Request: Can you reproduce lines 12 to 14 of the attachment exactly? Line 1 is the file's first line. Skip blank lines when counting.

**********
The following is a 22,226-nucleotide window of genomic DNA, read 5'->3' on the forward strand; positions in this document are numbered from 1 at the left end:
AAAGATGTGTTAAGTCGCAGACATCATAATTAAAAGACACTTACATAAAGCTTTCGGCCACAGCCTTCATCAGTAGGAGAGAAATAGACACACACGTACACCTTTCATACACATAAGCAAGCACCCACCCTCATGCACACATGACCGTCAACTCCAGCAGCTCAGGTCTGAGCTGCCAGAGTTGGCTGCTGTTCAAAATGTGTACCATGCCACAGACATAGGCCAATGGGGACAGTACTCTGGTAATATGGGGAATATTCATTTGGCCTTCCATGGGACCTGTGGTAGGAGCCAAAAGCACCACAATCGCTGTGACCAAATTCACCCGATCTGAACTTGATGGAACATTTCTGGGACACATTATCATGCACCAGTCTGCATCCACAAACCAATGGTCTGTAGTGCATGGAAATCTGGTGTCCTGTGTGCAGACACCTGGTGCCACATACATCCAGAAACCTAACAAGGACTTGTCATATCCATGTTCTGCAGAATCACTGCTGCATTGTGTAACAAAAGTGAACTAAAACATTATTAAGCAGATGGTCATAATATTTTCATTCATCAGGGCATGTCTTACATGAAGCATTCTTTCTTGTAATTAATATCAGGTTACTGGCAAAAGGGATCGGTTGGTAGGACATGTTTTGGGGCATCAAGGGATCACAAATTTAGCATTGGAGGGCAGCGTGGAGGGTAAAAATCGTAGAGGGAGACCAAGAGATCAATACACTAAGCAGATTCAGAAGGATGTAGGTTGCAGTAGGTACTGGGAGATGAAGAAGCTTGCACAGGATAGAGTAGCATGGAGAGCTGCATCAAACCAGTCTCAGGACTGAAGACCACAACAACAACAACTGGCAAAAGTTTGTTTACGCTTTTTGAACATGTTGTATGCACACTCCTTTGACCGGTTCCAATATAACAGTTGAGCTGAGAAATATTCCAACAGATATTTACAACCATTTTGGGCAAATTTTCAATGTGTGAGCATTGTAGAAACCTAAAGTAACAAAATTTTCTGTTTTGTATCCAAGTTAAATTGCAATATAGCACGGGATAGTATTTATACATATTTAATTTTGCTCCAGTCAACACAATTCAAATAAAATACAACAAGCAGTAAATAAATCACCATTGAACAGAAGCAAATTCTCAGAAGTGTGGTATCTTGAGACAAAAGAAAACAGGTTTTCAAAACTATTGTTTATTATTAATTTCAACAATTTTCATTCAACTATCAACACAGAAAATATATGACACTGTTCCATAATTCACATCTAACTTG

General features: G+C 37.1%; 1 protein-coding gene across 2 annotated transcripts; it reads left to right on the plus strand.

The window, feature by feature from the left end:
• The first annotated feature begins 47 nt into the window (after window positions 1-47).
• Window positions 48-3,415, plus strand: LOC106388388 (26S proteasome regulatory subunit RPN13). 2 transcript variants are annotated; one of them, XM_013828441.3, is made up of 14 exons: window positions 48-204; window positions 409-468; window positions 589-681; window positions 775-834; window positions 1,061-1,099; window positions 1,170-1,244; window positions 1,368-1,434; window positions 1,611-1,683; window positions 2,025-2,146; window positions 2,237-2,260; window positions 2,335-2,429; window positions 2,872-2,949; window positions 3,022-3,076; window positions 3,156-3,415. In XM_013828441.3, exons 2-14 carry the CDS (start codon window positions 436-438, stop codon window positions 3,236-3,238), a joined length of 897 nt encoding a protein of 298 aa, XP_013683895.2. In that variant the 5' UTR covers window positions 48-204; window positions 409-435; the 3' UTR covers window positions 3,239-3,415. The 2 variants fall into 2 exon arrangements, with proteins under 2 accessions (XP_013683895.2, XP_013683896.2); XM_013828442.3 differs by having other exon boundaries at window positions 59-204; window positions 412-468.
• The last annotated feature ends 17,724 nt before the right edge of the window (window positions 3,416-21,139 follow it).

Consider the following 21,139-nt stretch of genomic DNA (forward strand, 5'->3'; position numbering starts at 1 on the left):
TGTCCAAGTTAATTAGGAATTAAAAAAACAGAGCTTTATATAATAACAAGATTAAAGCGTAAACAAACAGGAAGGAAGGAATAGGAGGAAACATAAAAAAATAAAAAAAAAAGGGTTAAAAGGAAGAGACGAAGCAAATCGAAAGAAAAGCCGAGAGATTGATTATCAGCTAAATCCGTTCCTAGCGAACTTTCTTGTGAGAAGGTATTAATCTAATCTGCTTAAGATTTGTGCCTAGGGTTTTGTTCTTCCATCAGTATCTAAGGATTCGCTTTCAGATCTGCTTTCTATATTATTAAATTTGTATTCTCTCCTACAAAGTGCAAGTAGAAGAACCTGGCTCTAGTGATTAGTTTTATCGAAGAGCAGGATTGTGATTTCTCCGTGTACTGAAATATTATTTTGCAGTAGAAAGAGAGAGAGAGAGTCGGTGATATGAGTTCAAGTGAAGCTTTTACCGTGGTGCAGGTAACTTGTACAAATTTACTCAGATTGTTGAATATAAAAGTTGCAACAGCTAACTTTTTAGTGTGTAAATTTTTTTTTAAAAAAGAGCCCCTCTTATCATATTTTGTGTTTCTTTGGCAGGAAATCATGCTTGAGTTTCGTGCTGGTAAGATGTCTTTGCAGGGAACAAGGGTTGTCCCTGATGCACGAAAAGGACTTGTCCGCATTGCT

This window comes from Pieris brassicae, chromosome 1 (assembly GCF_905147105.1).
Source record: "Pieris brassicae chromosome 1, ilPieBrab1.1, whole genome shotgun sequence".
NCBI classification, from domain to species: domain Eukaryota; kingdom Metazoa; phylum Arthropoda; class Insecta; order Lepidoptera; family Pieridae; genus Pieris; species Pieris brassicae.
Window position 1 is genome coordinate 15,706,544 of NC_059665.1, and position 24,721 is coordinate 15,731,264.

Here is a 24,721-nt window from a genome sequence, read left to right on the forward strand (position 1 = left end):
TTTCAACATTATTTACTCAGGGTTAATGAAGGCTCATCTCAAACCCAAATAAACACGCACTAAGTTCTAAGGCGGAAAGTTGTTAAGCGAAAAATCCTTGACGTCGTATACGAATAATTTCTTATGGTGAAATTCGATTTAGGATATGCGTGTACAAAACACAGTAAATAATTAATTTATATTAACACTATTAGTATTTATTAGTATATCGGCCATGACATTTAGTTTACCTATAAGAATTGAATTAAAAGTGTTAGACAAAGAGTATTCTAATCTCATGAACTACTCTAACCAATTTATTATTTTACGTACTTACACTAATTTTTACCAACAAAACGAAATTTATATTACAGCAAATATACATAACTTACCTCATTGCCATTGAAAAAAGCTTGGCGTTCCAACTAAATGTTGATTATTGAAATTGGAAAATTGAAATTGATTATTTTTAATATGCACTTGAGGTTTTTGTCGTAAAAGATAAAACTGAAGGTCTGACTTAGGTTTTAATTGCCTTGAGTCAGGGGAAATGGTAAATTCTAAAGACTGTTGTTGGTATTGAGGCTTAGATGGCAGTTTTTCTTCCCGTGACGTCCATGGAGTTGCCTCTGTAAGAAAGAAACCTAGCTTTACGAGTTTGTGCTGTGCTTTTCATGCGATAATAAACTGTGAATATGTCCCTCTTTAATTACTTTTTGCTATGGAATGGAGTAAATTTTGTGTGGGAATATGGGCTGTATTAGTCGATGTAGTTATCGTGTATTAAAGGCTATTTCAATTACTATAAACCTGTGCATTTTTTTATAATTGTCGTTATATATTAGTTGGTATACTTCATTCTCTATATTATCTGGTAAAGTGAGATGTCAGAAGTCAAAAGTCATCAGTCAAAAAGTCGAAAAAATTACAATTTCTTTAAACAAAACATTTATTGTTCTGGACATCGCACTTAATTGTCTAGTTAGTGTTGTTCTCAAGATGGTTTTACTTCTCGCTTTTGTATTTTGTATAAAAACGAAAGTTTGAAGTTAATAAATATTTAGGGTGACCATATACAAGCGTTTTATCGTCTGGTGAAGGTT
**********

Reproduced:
NCBI classification, from domain to species: domain Eukaryota; kingdom Metazoa; phylum Arthropoda; class Insecta; order Lepidoptera; family Pieridae; genus Pieris; species Pieris brassicae.
Window position 1 is genome coordinate 15,706,544 of NC_059665.1, and position 24,721 is coordinate 15,731,264.

Here is a 24,721-nt window from a genome sequence, read left to right on the forward strand (position 1 = left end):